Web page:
U.S. Water News Online
LOVELL, Wyoming -- Sandy gullies and endless sagebrush
offer little hint of the watersports mecca once envisioned for this
small town near the Montana line.
Back when the Bighorn River flowed strongly out of the Wind River
mountains, it backed up 72-miles from the Yellowtail Dam in Montana
south to the outskirts of Lovell -- a man-made lake that once drew
almost half a million visitors annually.
But for eight years drought has choked the river, chopping 30
miles off Bighorn Lake in recent summers and prompting tourists to go
elsewhere. And now a U.S. senator from Montana -- anxious to tap the
reservoir to feed a downstream trout fishery -- could end Lovell's
recreational plans for good.
Chairman of the Senate Finance Committee, Democrat Max Baucus, has
introduced legislation to ensure a steady flow of water out of
Yellowtail Dam, further depleting the lake.
The bill stakes out yet another front in the water wars breaking
out across the Northern Plains.
As the worst dry spell since the 1930s shows no signs of abating,
many states are squabbling with each other and federal officials.
Nebraska and Kansas are wrangling for control of irrigation water
from the Republican River. South Dakota has demanded the Army Corps
of Engineers stop drawing down reservoirs in the state because it is
hurting recreational fishing. Barge companies along the Missouri
River in Iowa are demanding the Corps release more water so their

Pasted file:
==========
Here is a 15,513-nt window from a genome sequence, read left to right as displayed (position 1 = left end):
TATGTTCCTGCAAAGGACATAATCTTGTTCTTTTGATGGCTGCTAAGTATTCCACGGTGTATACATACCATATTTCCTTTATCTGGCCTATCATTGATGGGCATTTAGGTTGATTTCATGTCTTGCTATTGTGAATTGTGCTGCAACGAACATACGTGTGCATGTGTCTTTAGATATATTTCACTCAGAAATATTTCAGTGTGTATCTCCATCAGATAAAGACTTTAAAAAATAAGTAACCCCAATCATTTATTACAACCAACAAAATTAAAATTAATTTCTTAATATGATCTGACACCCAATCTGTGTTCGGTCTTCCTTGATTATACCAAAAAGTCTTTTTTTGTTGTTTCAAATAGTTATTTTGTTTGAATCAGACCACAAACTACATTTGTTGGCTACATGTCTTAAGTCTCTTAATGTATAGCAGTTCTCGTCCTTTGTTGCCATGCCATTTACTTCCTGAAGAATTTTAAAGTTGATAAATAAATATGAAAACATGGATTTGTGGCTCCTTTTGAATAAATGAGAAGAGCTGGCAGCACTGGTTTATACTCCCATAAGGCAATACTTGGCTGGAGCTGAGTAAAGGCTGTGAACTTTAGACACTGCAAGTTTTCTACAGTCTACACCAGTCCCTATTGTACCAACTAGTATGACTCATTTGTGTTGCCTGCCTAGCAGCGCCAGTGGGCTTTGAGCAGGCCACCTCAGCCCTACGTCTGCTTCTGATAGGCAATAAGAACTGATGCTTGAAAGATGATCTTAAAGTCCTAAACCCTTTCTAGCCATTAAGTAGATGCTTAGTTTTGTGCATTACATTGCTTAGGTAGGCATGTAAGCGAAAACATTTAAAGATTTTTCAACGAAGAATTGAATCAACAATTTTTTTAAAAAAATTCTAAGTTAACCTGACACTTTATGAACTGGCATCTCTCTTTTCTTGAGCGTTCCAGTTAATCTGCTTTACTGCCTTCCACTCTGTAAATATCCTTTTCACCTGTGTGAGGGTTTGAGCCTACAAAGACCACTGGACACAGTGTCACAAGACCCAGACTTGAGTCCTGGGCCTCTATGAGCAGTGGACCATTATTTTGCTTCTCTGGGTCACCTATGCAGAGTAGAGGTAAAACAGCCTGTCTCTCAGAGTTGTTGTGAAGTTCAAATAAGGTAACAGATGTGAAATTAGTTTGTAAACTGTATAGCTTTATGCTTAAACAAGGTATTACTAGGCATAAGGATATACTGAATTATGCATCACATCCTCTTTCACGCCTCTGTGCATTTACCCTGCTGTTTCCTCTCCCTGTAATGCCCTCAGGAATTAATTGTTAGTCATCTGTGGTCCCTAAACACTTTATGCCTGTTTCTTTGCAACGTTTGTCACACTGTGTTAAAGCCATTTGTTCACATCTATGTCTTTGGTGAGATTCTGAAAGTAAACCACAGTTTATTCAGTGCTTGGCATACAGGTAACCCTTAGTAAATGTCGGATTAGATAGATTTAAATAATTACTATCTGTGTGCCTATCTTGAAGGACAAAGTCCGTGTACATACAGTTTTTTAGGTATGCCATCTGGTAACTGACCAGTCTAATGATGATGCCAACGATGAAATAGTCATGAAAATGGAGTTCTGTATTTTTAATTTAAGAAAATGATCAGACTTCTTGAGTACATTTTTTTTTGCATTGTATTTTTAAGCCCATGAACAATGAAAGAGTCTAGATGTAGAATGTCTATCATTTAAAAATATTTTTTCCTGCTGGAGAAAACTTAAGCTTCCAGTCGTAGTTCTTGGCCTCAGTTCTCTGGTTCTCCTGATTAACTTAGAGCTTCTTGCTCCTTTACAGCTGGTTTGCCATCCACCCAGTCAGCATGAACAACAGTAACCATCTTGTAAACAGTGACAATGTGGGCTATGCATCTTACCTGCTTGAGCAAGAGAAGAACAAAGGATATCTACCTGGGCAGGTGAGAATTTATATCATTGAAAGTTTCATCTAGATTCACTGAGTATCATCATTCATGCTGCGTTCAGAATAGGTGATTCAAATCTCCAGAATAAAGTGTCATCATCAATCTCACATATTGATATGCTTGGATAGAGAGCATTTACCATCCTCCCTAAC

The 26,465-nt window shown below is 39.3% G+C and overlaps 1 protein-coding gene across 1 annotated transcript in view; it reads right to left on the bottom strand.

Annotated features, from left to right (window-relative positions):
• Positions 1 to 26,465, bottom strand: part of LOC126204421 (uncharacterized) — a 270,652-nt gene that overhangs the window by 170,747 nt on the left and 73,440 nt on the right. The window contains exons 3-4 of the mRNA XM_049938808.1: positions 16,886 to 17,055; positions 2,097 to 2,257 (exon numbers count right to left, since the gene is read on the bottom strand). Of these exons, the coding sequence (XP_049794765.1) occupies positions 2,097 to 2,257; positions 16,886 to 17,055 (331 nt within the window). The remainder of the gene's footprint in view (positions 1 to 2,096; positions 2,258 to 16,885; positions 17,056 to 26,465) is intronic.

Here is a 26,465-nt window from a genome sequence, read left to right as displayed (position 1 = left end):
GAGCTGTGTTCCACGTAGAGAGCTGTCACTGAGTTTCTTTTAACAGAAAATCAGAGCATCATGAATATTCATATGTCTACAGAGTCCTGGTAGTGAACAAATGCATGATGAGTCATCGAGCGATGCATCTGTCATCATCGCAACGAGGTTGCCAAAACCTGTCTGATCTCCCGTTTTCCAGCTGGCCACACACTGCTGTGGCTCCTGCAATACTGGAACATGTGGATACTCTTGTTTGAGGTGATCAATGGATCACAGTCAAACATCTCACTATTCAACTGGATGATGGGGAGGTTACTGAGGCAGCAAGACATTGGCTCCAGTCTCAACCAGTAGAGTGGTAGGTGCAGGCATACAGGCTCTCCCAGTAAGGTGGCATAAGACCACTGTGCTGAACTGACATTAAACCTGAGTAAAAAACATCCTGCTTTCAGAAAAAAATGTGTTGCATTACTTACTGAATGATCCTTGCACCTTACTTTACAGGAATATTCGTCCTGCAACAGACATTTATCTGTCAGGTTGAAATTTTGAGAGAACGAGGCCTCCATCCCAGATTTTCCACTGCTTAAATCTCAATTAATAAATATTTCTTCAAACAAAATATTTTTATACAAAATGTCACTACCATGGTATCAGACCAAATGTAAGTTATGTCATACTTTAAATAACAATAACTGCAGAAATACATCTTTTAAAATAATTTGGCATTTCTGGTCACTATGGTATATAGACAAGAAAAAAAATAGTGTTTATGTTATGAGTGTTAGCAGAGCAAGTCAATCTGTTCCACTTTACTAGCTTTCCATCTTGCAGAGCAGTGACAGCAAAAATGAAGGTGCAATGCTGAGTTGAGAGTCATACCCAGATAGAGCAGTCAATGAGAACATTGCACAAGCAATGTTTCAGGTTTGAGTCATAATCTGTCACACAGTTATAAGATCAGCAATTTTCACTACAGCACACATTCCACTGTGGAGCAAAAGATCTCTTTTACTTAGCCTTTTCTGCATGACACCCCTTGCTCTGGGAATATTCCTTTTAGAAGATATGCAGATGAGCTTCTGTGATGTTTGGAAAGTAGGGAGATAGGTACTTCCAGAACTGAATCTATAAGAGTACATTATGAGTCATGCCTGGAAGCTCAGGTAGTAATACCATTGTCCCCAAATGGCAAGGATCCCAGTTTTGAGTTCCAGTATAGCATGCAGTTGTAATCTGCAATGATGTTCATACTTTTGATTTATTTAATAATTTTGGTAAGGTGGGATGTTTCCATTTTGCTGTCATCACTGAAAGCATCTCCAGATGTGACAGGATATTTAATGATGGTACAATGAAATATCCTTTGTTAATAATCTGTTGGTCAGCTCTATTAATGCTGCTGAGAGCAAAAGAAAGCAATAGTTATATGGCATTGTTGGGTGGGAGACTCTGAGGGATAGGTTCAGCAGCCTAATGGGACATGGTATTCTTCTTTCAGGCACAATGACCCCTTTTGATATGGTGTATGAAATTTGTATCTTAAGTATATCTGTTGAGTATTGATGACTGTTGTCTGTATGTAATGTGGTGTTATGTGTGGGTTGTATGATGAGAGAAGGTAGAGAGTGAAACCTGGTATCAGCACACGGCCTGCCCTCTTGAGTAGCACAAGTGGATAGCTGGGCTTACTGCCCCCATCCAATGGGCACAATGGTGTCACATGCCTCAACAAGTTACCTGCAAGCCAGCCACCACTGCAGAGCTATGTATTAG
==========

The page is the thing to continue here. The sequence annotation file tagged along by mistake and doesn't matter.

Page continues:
vessels can operate.
And Wyoming and Montana are fighting two more water battles in the
Tongue and Powder river basins. Montana officials claim Wyoming is
diverting too much water from the rivers before they cross the state
line, sparking a U.S. Supreme Court lawsuit.
The crisis is a bitter pill for Lovell residents, such as
84-year-old Hermina "Minnie"Gams, who was among 73 families forced to
give up 30,870 acres of farmland in the 1960s to make way for the
"The only thing that I think will help is more snow and more
rain,"she said. "I don't think anything that mankind can do will help
Big Horn County Commissioner Keith Grant points to promises made
by federal officials before the construction of Yellowtail Dam.
"They made those promises and they need to come out and do the
full development like they promised,"he said. "If they're not going
to do it, they should give the land back and it can be put back into
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